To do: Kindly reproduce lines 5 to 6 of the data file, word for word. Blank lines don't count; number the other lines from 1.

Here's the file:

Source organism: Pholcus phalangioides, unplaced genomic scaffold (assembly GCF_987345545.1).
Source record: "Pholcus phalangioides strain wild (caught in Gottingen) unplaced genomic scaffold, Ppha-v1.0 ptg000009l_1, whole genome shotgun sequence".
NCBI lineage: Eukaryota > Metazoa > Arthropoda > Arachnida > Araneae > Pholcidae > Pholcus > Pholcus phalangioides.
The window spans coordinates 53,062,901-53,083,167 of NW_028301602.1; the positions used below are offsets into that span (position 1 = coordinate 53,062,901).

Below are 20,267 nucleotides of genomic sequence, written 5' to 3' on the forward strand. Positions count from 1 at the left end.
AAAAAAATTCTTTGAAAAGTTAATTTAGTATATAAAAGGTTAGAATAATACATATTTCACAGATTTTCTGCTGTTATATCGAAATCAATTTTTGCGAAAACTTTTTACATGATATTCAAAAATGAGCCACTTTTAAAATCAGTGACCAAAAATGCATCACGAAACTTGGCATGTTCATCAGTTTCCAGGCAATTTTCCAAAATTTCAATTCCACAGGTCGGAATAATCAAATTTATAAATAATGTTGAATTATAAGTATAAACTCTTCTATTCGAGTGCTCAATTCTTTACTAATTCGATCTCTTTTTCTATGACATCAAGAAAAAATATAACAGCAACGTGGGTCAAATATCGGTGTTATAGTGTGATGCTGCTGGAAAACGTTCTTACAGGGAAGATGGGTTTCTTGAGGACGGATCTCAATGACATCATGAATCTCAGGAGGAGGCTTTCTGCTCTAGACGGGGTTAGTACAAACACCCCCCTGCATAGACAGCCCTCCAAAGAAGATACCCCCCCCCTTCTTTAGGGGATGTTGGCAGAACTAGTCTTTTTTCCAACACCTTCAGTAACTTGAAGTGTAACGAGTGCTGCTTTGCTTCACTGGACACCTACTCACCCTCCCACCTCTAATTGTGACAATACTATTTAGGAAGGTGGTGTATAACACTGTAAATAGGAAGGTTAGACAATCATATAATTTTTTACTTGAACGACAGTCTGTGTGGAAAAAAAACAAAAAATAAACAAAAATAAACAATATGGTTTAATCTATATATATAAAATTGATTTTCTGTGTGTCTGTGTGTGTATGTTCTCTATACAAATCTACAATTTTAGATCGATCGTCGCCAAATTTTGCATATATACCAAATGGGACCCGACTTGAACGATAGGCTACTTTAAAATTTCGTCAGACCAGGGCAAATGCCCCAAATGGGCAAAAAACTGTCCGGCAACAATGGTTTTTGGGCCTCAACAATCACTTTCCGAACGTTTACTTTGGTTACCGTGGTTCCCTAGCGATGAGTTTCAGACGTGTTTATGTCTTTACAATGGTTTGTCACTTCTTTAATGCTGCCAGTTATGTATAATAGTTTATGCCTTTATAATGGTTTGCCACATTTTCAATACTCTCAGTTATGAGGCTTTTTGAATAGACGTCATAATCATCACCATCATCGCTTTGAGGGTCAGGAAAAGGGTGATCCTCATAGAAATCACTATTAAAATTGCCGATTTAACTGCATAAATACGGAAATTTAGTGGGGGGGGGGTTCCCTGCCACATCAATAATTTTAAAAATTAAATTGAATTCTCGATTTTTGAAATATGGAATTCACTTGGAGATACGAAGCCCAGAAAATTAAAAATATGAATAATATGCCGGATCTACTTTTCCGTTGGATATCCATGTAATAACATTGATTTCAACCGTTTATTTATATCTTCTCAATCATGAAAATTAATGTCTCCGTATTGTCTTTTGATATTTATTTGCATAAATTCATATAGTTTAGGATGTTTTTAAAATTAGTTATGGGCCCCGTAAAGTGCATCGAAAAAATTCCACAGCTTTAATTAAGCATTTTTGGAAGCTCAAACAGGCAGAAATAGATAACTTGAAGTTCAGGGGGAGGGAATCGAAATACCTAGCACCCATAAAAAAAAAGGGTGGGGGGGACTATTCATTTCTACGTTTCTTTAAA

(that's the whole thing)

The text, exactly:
Below are 20,267 nucleotides of genomic sequence, written 5' to 3' on the forward strand. Positions count from 1 at the left end.
AAAAAAATTCTTTGAAAAGTTAATTTAGTATATAAAAGGTTAGAATAATACATATTTCACAGATTTTCTGCTGTTATATCGAAATCAATTTTTGCGAAAACTTTTTACATGATATTCAAAAATGAGCCACTTTTAAAATCAGTGACCAAAAATGCATCACGAAACTTGGCATGTTCATCAGTTTCCAGGCAATTTTCCAAAATTTCAATTCCACAGGTCGGAATAATCAAATTTATAAATAATGTTGAATTATAAGTATAAACTCTTCTATTCGAGTGCTCAATTCTTTACTAATTCGATCTCTTTTTCTATGACATCAAGAAAAAATATAACAGCAACGTGGGTCAAATATCGGTGTTATAGTGTGATGCTGCTGGAAAACGTTCTTACAGGGAAGATGGGTTTCTTGAGGACGGATCTCAATGACATCATGAATCTCAGGAGGAGGCTTTCTGCTCTAGACGGGGTTAGTACAAACACCCCCCTGCATAGACAGCCCTCCAAAGAAGATACCCCCCCCCTTCTTTAGGGGATGTTGGCAGAACTAGTCTTTTTTCCAACACCTTCAGTAACTTGAAGTGTAACGAGTGCTGCTTTGCTTCACTGGACACCTACTCACCCTCCCACCTCTAATTGTGACAATACTATTTAGGAAGGTGGTGTATAACACTGTAAATAGGAAGGTTAGACAATCATATAATTTTTTACTTGAACGACAGTCTGTGTGGAAAAAAAACAAAAAATAAACAAAAATAAACAATATGGTTTAATCTATATATATAAAATTGATTTTCTGTGTGTCTGTGTGTGTATGTTCTCTATACAAATCTACAATTTTAGATCGATCGTCGCCAAATTTTGCATATATACCAAATGGGACCCGACTTGAACGATAGGCTACTTTAAAATTTCGTCAGACCAGGGCAAATGCCCCAAATGGGCAAAAAACTGTCCGGCAACAATGGTTTTTGGGCCTCAACAATCACTTTCCGAACGTTTACTTTGGTTACCGTGGTTCCCTAGCGATGAGTTTCAGACGTGTTTATGTCTTTACAATGGTTTGTCACTTCTTTAATGCTGCCAGTTATGTATAATAGTTTATGCCTTTATAATGGTTTGCCACATTTTCAATACTCTCAGTTATGAGGCTTTTTGAATAGACGTCATAATCATCACCATCATCGCTTTGAGGGTCAGGAAAAGGGTGATCCTCATAGAAATCACTATTAAAATTGCCGATTTAACTGCATAAATACGGAAATTTAGTGGGGGGGGGGTTCCCTGCCACATCAATAATTTTAAAAATTAAATTGAATTCTCGATTTTTGAAATATGGAATTCACTTGGAGATACGAAGCCCAGAAAATTAAAAATATGAATAATATGCCGGATCTACTTTTCCGTTGGATATCCATGTAATAACATTGATTTCAACCGTTTATTTATATCTTCTCAATCATGAAAATTAATGTCTCCGTATTGTCTTTTGATATTTATTTGCATAAATTCATATAGTTTAGGATGTTTTTAAAATTAGTTATGGGCCCCGTAAAGTGCATCGAAAAAATTCCACAGCTTTAATTAAGCATTTTTGGAAGCTCAAACAGGCAGAAATAGATAACTTGAAGTTCAGGGGGAGGGAATCGAAATACCTAGCACCCATAAAAAAAAAGGGTGGGGGGGACTATTCATTTCTACGTTTCTTTAAA